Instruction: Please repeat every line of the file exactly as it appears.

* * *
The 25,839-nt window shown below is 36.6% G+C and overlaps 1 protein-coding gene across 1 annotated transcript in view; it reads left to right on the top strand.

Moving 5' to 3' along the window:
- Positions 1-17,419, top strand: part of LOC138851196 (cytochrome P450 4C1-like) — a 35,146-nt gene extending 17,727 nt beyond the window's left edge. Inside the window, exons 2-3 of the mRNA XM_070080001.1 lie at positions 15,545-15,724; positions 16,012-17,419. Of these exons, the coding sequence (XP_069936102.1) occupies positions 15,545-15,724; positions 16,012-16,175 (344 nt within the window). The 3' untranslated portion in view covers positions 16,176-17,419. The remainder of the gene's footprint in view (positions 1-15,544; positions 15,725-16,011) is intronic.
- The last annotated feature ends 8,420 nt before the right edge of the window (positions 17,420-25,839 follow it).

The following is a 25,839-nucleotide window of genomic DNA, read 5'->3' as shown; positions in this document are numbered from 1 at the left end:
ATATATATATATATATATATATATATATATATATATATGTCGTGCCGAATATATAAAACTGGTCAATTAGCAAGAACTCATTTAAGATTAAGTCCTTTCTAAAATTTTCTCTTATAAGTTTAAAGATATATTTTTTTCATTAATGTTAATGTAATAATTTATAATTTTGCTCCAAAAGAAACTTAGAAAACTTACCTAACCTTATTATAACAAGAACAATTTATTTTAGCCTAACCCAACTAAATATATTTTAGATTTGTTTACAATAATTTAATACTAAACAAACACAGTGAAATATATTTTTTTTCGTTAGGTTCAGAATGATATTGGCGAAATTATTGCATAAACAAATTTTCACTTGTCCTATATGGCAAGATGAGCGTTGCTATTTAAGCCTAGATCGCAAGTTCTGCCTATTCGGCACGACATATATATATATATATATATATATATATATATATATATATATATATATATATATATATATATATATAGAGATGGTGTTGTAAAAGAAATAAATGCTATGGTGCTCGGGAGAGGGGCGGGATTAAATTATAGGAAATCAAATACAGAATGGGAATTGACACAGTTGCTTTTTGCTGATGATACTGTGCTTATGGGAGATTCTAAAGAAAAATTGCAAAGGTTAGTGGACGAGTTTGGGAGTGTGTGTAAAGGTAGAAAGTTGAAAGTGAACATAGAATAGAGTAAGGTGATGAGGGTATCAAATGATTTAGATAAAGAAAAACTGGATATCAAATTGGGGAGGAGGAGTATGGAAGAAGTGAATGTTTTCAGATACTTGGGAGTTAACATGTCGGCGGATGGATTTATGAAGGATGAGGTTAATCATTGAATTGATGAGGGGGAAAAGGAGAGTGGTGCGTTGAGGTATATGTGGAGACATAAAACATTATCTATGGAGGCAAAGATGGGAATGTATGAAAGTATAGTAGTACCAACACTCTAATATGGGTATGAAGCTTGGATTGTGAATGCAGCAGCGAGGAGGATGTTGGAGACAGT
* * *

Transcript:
The 25,839-nt window shown below is 36.6% G+C and overlaps 1 protein-coding gene across 1 annotated transcript in view; it reads left to right on the top strand.

Moving 5' to 3' along the window:
- Positions 1-17,419, top strand: part of LOC138851196 (cytochrome P450 4C1-like) — a 35,146-nt gene extending 17,727 nt beyond the window's left edge. Inside the window, exons 2-3 of the mRNA XM_070080001.1 lie at positions 15,545-15,724; positions 16,012-17,419. Of these exons, the coding sequence (XP_069936102.1) occupies positions 15,545-15,724; positions 16,012-16,175 (344 nt within the window). The 3' untranslated portion in view covers positions 16,176-17,419. The remainder of the gene's footprint in view (positions 1-15,544; positions 15,725-16,011) is intronic.
- The last annotated feature ends 8,420 nt before the right edge of the window (positions 17,420-25,839 follow it).

The following is a 25,839-nucleotide window of genomic DNA, read 5'->3' as shown; positions in this document are numbered from 1 at the left end:
ATATATATATATATATATATATATATATATATATATATGTCGTGCCGAATATATAAAACTGGTCAATTAGCAAGAACTCATTTAAGATTAAGTCCTTTCTAAAATTTTCTCTTATAAGTTTAAAGATATATTTTTTTCATTAATGTTAATGTAATAATTTATAATTTTGCTCCAAAAGAAACTTAGAAAACTTACCTAACCTTATTATAACAAGAACAATTTATTTTAGCCTAACCCAACTAAATATATTTTAGATTTGTTTACAATAATTTAATACTAAACAAACACAGTGAAATATATTTTTTTTCGTTAGGTTCAGAATGATATTGGCGAAATTATTGCATAAACAAATTTTCACTTGTCCTATATGGCAAGATGAGCGTTGCTATTTAAGCCTAGATCGCAAGTTCTGCCTATTCGGCACGACATATATATATATATATATATATATATATATATATATATATATATATATATATATATATATATATATAGAGATGGTGTTGTAAAAGAAATAAATGCTATGGTGCTCGGGAGAGGGGCGGGATTAAATTATAGGAAATCAAATACAGAATGGGAATTGACACAGTTGCTTTTTGCTGATGATACTGTGCTTATGGGAGATTCTAAAGAAAAATTGCAAAGGTTAGTGGACGAGTTTGGGAGTGTGTGTAAAGGTAGAAAGTTGAAAGTGAACATAGAATAGAGTAAGGTGATGAGGGTATCAAATGATTTAGATAAAGAAAAACTGGATATCAAATTGGGGAGGAGGAGTATGGAAGAAGTGAATGTTTTCAGATACTTGGGAGTTAACATGTCGGCGGATGGATTTATGAAGGATGAGGTTAATCATTGAATTGATGAGGGGGAAAAGGAGAGTGGTGCGTTGAGGTATATGTGGAGACATAAAACATTATCTATGGAGGCAAAGATGGGAATGTATGAAAGTATAGTAGTACCAACACTCTAATATGGGTATGAAGCTTGGATTGTGAATGCAGCAGCGAGGAGGATGTTGGAGACAGT